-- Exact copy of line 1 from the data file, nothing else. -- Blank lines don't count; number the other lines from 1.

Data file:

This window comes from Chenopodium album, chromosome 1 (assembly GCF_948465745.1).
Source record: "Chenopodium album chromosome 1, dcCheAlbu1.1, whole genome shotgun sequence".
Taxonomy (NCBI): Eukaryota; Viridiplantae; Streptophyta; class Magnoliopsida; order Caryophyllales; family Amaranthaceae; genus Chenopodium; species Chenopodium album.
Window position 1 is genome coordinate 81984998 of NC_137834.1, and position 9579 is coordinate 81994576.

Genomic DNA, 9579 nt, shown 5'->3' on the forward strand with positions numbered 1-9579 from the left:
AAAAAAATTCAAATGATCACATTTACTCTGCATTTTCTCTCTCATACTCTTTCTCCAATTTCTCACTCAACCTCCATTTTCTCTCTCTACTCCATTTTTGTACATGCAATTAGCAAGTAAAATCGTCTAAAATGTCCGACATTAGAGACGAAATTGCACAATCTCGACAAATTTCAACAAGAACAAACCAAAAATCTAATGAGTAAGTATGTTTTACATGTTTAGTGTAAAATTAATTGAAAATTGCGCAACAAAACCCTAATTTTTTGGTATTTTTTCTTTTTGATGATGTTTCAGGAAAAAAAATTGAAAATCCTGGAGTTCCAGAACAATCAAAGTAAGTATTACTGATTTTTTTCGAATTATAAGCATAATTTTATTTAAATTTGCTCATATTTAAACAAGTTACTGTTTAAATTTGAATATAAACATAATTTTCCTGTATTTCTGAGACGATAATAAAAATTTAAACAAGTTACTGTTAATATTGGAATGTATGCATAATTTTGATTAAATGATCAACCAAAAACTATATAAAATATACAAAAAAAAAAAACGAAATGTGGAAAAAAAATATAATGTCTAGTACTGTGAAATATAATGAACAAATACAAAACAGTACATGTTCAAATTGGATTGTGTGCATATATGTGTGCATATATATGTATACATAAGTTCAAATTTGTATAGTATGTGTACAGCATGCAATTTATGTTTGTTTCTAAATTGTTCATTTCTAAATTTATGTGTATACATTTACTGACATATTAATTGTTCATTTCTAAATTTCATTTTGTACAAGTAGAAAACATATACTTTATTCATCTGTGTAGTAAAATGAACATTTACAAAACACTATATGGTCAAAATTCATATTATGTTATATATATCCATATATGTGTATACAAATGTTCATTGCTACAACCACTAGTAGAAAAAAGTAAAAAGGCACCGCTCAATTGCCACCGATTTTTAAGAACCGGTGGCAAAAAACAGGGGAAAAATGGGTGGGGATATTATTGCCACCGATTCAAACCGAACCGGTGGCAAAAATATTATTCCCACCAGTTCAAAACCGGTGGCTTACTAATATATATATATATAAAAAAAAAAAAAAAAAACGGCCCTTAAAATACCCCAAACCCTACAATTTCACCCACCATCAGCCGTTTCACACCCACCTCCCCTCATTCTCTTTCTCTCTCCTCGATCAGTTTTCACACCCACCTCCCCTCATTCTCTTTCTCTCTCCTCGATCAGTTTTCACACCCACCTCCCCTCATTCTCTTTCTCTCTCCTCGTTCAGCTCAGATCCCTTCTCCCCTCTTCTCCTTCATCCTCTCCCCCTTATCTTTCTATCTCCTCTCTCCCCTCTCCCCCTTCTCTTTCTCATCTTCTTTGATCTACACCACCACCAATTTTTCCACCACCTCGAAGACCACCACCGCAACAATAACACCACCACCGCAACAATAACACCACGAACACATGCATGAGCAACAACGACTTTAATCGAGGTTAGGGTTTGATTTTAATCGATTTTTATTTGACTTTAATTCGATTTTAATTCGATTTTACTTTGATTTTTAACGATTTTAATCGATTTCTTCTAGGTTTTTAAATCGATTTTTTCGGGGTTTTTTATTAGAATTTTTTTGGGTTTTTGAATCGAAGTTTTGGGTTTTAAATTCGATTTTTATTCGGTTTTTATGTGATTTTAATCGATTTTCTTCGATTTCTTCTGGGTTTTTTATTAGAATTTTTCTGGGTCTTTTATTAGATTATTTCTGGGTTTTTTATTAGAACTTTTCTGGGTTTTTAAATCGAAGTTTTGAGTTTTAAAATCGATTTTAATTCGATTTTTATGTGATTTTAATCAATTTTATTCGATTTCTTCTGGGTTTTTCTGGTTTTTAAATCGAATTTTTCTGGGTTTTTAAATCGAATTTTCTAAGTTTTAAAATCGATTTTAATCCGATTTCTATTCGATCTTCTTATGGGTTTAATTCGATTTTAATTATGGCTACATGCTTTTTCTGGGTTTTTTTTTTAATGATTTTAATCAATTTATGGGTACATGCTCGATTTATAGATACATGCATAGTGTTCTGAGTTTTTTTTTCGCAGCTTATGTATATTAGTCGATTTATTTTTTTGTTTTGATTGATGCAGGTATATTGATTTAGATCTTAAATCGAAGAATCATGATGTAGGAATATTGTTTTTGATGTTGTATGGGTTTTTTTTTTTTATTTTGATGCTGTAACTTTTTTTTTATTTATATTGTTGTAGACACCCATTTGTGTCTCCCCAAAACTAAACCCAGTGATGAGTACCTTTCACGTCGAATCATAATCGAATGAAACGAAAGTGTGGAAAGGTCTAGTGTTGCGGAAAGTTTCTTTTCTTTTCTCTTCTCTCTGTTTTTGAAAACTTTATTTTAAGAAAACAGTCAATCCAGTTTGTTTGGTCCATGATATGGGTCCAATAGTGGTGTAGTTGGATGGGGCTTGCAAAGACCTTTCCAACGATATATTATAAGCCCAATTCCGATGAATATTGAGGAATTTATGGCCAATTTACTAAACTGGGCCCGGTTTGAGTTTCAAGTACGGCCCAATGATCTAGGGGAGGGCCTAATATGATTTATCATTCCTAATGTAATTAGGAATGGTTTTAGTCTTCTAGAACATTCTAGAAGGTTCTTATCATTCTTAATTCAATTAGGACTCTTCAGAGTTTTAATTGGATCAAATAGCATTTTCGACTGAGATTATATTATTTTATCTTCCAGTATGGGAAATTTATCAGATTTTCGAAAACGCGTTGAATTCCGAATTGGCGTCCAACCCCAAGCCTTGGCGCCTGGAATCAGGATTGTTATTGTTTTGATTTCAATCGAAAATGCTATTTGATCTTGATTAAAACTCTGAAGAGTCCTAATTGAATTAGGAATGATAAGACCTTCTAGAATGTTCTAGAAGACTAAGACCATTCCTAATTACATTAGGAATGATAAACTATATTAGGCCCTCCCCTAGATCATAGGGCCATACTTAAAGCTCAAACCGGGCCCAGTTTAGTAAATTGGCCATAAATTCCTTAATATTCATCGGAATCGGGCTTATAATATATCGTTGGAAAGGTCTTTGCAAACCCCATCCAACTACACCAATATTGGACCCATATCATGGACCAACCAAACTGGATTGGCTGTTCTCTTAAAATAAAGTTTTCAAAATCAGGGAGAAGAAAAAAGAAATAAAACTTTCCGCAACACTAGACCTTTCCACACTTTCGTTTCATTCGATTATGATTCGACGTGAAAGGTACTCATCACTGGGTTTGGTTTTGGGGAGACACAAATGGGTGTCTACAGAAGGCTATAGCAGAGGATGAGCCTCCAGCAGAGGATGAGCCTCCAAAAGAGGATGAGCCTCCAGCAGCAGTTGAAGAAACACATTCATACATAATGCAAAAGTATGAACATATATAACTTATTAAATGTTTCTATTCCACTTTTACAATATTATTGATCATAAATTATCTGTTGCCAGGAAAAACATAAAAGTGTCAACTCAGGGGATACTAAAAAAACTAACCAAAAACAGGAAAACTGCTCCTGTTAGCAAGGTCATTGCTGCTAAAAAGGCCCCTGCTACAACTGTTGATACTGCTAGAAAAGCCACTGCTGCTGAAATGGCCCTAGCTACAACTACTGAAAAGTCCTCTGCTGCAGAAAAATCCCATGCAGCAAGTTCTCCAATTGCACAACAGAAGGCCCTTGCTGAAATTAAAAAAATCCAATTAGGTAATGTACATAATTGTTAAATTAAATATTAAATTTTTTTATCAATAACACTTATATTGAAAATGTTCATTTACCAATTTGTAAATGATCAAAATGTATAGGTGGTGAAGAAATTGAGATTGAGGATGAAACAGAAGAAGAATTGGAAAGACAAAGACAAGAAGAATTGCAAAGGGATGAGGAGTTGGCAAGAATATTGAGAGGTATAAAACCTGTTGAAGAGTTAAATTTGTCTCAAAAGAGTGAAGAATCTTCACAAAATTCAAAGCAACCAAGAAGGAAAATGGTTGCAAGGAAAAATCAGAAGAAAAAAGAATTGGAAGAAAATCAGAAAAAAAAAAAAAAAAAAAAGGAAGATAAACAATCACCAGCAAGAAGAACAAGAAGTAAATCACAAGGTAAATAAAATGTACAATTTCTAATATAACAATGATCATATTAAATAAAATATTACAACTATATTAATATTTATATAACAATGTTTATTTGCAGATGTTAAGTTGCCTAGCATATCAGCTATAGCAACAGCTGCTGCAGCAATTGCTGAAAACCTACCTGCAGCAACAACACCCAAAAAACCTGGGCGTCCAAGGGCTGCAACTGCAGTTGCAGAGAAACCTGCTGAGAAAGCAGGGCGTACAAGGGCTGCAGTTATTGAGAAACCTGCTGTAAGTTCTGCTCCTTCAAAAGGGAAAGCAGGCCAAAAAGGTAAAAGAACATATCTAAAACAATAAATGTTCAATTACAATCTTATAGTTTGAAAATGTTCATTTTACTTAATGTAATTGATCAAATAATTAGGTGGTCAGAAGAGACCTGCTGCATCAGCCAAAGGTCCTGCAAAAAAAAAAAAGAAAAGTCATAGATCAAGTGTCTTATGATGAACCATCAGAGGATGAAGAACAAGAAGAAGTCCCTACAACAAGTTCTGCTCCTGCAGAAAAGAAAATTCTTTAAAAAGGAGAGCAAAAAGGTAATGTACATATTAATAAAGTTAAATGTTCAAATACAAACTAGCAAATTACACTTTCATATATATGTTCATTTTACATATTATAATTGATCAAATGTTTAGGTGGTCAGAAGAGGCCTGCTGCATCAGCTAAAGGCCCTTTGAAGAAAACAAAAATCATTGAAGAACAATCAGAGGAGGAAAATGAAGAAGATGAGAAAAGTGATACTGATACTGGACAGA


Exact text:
This window comes from Chenopodium album, chromosome 1 (assembly GCF_948465745.1).